In other words, he's a great player -- but he really hasn't so much changed the game as much as he's played it at a master level. Worse, his greatest value on the field is in setting other players up with scoring opportunities. Casual viewers who tune in out of curiosity will find themselves quickly disappointed with the fact that Beckham doesn't really score that many goals. He's the leader of his team, no question -- but the way he plays is not something that radically changes the game or draws attention to itself.
      And that's the real problem.
Because regardless of who is or who isn't on the field or how they try to present it, professional soccer is really, really boring.

It's not that we as fans don’t understand the game. Most of us know exactly what's supposed to happen -- we've played soccer as kids, or had our kids involved. Most people have first-hand experience to let them know the endurance, balance, agility, and coordination that it takes to play the game. If anything, it's our experience with the game that hurts the sports appeal. Because the point of American youth soccer is to score goals and win the game in a convincing manner.
Which when you watch professional soccer doesn't seem to be what it's about at all.
When you hear international fans gush about soccer, they talk about the nonstop action and the way things can change in an instant. The problem is that people all around the world don't really have any idea what most Americans believe "constant action" or "an instant" actually is.

It's almost like international soccer fans use the metric system to measure these things, which of course we in this country almost religiously refuse to do. Sports fans in this country equate constant action to the idea of constant tension.

Teams scoring back to back points, end to end action -- not so much in the sense that the more points scored the better, but that the more tension that's built for fans who are hoping their team can hold on and win or the fans who are praying that their team can pull off a miracle and come from behind to win is a constant mental thing.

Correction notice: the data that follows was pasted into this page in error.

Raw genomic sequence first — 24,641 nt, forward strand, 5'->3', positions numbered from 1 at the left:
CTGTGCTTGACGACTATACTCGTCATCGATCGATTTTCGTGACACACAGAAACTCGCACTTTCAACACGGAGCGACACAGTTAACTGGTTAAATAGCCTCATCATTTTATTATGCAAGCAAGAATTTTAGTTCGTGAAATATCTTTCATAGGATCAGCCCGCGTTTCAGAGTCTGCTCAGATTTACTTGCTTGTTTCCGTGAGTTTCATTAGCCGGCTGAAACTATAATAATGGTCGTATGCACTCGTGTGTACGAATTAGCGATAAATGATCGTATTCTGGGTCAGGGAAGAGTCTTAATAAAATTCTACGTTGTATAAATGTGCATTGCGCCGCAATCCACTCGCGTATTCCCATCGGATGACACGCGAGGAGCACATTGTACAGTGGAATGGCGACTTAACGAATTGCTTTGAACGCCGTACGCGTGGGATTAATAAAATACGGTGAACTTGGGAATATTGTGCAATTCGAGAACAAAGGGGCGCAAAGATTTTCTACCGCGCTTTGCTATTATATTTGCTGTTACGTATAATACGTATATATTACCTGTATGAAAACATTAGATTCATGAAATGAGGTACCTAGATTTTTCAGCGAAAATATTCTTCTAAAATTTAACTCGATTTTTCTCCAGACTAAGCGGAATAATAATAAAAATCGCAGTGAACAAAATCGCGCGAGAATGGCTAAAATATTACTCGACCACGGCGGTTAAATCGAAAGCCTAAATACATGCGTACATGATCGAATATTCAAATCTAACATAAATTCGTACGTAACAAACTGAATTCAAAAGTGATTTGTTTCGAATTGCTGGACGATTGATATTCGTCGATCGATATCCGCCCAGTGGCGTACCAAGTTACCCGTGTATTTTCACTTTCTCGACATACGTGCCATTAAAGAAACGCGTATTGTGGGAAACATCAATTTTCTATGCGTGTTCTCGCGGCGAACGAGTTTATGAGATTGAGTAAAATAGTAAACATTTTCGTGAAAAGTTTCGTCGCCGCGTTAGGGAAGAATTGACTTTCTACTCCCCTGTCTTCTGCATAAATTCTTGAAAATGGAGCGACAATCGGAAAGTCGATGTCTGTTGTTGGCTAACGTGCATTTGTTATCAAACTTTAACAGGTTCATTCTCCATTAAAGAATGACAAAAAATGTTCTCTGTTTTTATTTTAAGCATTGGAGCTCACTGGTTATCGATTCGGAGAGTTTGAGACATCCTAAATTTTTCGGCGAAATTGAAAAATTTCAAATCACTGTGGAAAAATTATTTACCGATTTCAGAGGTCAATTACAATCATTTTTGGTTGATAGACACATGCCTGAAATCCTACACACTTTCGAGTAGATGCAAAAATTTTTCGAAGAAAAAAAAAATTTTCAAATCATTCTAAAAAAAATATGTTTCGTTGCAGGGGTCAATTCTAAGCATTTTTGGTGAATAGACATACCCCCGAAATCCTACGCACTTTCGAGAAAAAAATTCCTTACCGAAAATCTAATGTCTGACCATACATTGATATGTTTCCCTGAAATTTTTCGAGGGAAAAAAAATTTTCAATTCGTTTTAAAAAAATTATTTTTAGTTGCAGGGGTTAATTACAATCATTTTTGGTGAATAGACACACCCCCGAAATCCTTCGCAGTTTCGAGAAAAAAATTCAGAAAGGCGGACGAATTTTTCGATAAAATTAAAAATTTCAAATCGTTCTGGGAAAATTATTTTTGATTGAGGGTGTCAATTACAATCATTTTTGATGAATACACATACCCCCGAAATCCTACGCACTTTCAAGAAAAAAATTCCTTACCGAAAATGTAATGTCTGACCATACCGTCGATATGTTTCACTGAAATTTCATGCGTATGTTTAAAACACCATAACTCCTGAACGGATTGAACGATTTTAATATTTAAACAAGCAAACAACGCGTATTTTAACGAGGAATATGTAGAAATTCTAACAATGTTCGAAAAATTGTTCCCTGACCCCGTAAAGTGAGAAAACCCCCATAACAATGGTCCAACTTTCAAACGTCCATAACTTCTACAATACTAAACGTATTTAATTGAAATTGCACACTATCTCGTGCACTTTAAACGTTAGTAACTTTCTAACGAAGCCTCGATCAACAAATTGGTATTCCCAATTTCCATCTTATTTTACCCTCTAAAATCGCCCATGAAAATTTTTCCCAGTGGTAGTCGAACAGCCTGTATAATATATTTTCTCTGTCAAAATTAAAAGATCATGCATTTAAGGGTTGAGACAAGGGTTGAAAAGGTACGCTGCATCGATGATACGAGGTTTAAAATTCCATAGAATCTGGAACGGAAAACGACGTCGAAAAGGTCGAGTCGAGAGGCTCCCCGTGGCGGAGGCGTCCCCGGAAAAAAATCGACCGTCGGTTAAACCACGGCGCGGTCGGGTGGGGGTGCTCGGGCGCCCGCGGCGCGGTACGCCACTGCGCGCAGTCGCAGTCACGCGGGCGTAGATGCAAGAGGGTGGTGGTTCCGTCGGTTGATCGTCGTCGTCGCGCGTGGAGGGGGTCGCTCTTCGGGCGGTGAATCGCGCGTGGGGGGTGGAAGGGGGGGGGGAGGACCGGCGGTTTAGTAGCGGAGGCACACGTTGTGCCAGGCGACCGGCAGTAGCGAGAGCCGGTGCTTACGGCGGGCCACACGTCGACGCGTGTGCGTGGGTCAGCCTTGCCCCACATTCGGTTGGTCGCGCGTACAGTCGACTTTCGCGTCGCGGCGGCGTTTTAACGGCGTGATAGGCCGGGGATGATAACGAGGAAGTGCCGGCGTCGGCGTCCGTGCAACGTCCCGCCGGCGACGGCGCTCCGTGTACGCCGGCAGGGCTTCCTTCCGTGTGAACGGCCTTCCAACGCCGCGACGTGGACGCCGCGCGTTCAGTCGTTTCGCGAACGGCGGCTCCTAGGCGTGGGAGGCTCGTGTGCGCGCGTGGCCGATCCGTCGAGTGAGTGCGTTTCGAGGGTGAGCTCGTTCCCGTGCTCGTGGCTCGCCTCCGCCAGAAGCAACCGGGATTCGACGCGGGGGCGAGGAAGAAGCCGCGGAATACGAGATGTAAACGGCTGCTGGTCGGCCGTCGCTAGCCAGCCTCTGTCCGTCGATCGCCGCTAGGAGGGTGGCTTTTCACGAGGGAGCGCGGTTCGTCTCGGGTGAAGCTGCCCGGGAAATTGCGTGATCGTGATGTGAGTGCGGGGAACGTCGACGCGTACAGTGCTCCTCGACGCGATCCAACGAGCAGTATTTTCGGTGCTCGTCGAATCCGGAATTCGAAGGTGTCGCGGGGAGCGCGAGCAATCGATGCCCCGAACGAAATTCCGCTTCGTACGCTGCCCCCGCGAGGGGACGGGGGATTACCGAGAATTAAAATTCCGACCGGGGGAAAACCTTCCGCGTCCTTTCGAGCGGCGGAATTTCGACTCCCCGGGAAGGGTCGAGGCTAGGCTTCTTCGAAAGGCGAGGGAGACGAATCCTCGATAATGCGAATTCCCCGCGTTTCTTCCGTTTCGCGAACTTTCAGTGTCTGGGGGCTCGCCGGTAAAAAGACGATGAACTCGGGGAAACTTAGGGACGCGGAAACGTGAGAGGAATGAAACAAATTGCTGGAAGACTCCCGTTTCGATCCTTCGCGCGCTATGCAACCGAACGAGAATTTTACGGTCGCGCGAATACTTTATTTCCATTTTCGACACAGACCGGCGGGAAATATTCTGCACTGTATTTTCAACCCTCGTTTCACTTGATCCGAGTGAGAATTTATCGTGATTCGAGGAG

If your team is trying to catch up at the end of a football game, every little thing counts. Converting a third down. Stopping the clock. Stretching out the ball to get an extra yard. Each one of these little tasks have to be done right for the ultimate goal of scoring and winning to happen. In other words, major sports in this country are built on a series of smaller goals that need to be achieved for success to happen. All these things (a first down, a circus catch, a home run, a double play, etc) can be celebrated on their own merits whether the team wins or loses as a reflection of how well a team or an individual plays the game.

Soccer doesn't seem to work that way. Soccer flows. It moves back and forth. There's no such thing as end to end action on an international pitch. Soccer's a lot like arm wrestling -- it's either over in a second or it's a drawn out test of two guys pushing each other into a stalemate until one tires out or an opening presents itself to take advantage. In fact, when you think about it, professional soccer’s deliberate pace has a lot more in common with sports like cycling or distance running than it does with sports like football, basketball, or baseball.
I have tremendous respect for cyclists and runners, but you won't catch me watching them on TV
In fact when you hear soccer fans complain about American sports their major problem is that there is too much starting and stopping. It's a difference that creates an enormous rift between the way the game is played and the way the fans want to enjoy the sport itself.

Even if my team loses a game (which being a Broncos fan happens a lot) there are plays I can celebrate. There are individual moments that are successes on their own. In soccer, the only real highlights seem to be the goals and the fouls. Even though there are plenty of instances in professional and international soccer where scoring is possible, when a defensive player is able to take the ball away, or a bad pass gives the other team a chance to kick the ball back to midfield, the action itself is essentially over.

Even worse, if the constant struggle between soccer teams doesn't evolve into a scoring opportunity, then it doesn't. Coaches will play for ties. Games will end 0-0. Sure there are penalty kicks and shootouts, but is that competition or is that more like throwing a horseshoe at a stick in the ground and hoping to hit it? You either do or you don't. This means the moments of excitement in soccer that Americans are hoping for are few and far between. The actual moments of excitement that international fans appreciate aren't exciting for people in this country.
Which means the real question is -- well, why not?
Think about this for a second. International soccer has been around for ages. It's a game that can be played anywhere, a game of individual skill used in a team context. It doesn't require a certain physique, you don't need a ton of equipment, you can play with as little as two people or as many as 20 -- there's lots of reasons it's the world's favorite game.